The World Health Organization estimates that by the year 2055, there will be 900 million people with hearing loss. This week, Google introducing a new app for Android designed to help deaf and hard-of-hearing people: Live Transcribe.
Bringing captions to conversations with Live Transcribe
Dimitri Kanevsky is a research scientist at Google who has worked on speech recognition and communications technology for the last 30 years. Through his work, Dimitri—who has been deaf since early childhood—has helped shape the accessibility technologies he relies on. One of them is CART: a service where a captioner virtually joins a meeting to listen and create a transcription of spoken dialogue, which then displays on a computer screen. Dimitri’s teammate, Chet Gnegy, saw the challenges Dimitri faced using CART: he always carried multiple devices, it was costly and each meeting required a lot of preparation. This meant Dimitri could only use CART for formal business meetings or events, and not everyday conversations.
That inspired Chet to work with the Accessibility team to build a tool that could reduce Dimitri’s effort spent preparing for conversations. We thought: What if we used cloud-based automatic speech recognition to display spoken words on a screen? A prototype was built and Googlers across a bunch of our offices—from Mountain View to Taipei—got involved. The result is Live Transcribe, an app that takes real-world speech and turns it into real-time captions using just the phone’s microphone.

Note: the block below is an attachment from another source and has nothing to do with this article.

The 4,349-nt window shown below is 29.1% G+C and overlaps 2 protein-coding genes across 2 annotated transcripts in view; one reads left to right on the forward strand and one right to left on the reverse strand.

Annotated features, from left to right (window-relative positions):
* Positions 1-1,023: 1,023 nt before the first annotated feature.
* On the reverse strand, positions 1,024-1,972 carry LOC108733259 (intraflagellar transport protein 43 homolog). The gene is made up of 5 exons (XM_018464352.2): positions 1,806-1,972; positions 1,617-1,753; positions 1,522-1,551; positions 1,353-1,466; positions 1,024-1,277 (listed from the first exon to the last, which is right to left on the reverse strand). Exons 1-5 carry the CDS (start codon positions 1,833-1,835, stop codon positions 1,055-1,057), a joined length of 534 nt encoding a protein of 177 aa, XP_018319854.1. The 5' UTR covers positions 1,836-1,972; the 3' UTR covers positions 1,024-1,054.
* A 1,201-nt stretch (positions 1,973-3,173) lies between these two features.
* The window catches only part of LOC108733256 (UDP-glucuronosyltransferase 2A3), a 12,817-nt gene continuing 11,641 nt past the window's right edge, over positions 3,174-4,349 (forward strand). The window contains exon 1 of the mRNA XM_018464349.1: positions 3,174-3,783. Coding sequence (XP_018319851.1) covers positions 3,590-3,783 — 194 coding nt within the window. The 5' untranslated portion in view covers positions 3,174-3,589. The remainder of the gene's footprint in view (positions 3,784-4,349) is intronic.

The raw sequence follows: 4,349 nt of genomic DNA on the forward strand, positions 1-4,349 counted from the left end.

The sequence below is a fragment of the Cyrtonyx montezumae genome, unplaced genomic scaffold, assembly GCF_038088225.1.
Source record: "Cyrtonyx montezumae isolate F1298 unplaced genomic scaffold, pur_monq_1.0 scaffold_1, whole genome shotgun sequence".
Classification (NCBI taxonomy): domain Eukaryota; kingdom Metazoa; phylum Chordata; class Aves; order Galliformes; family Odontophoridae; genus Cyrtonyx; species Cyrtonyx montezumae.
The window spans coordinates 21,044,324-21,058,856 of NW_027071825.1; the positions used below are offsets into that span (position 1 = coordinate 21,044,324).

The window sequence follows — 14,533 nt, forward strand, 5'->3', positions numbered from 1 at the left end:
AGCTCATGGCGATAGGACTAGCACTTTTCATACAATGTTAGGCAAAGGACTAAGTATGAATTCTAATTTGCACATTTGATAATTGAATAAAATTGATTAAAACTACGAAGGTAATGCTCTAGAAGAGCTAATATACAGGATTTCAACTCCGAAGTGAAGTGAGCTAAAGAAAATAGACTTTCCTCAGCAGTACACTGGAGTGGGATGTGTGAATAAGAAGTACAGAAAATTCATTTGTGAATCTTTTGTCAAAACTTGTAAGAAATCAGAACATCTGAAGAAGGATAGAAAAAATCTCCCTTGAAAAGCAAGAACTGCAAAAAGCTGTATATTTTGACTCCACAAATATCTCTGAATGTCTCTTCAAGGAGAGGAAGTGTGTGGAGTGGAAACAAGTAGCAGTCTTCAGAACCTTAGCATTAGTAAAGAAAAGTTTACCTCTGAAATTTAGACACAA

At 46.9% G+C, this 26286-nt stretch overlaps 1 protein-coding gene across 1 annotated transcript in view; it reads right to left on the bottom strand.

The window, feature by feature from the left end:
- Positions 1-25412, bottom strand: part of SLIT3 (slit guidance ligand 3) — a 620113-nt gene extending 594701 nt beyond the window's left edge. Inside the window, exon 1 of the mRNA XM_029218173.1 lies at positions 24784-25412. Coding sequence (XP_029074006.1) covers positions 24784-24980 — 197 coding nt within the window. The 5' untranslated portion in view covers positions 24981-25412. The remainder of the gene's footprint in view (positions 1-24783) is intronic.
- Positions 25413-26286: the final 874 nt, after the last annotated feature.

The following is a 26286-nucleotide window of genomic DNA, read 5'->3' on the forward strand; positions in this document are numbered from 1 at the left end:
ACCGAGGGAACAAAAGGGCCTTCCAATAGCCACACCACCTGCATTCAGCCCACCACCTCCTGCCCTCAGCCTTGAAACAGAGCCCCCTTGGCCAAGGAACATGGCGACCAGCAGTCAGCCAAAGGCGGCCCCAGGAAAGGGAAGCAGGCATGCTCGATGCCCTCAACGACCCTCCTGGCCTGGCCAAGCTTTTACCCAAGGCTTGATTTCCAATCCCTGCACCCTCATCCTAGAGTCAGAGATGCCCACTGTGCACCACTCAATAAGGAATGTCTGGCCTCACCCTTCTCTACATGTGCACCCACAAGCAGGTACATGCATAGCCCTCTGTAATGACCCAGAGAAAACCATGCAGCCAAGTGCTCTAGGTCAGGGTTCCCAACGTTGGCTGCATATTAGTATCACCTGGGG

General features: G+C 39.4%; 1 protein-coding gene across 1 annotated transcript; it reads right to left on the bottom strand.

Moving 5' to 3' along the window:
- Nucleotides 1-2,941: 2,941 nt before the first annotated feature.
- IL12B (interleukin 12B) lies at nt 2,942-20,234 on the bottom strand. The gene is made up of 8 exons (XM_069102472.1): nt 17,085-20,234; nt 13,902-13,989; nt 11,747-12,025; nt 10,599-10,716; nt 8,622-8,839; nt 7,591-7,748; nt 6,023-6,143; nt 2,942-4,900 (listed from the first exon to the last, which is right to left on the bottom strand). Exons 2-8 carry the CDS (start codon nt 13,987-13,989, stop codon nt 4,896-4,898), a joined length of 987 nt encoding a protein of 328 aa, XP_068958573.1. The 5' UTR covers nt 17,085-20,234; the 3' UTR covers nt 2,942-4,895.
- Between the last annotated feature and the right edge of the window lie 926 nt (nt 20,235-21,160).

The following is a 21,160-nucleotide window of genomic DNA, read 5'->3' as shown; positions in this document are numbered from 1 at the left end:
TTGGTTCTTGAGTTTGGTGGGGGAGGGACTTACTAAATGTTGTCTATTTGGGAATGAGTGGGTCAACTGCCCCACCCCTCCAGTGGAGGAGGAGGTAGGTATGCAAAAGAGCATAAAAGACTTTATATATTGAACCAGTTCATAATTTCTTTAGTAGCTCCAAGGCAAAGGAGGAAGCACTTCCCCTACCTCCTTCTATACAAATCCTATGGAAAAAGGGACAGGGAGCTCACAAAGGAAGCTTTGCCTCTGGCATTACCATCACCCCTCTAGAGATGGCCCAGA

Live Transcribe has the potential to give people who are deaf or hard of hearing greater independence in their everyday interactions. It brought Dimitri closer to his loved ones—he’s now able to easily communicate with his six-year-old twin granddaughters without help from other family members. We’ve heard similar feedback from partners at Gallaudet University, the world’s premier university for deaf and hard of hearing people, who helped us design and validate that Live Transcribe met needs of their community.
At My Way Access, I have played around with the app yesterday and tested it in real life situations. It is a great little app and will go a long way to helping people with hearing difficulties. However, it is still in it’s early days for development and has brought a few transcribing errors for me. It could be the case of my accent, which is quite strong and has replicating issues with my Amazon Alexa too.
I would recommend for people to download and use, but do not rely on it just yet. It will be good for catching those bits of the conversation that you miss, but will not give you the entire, complete conversation yet. I can see the app improving though and will be a great bit of software in a few months ahead.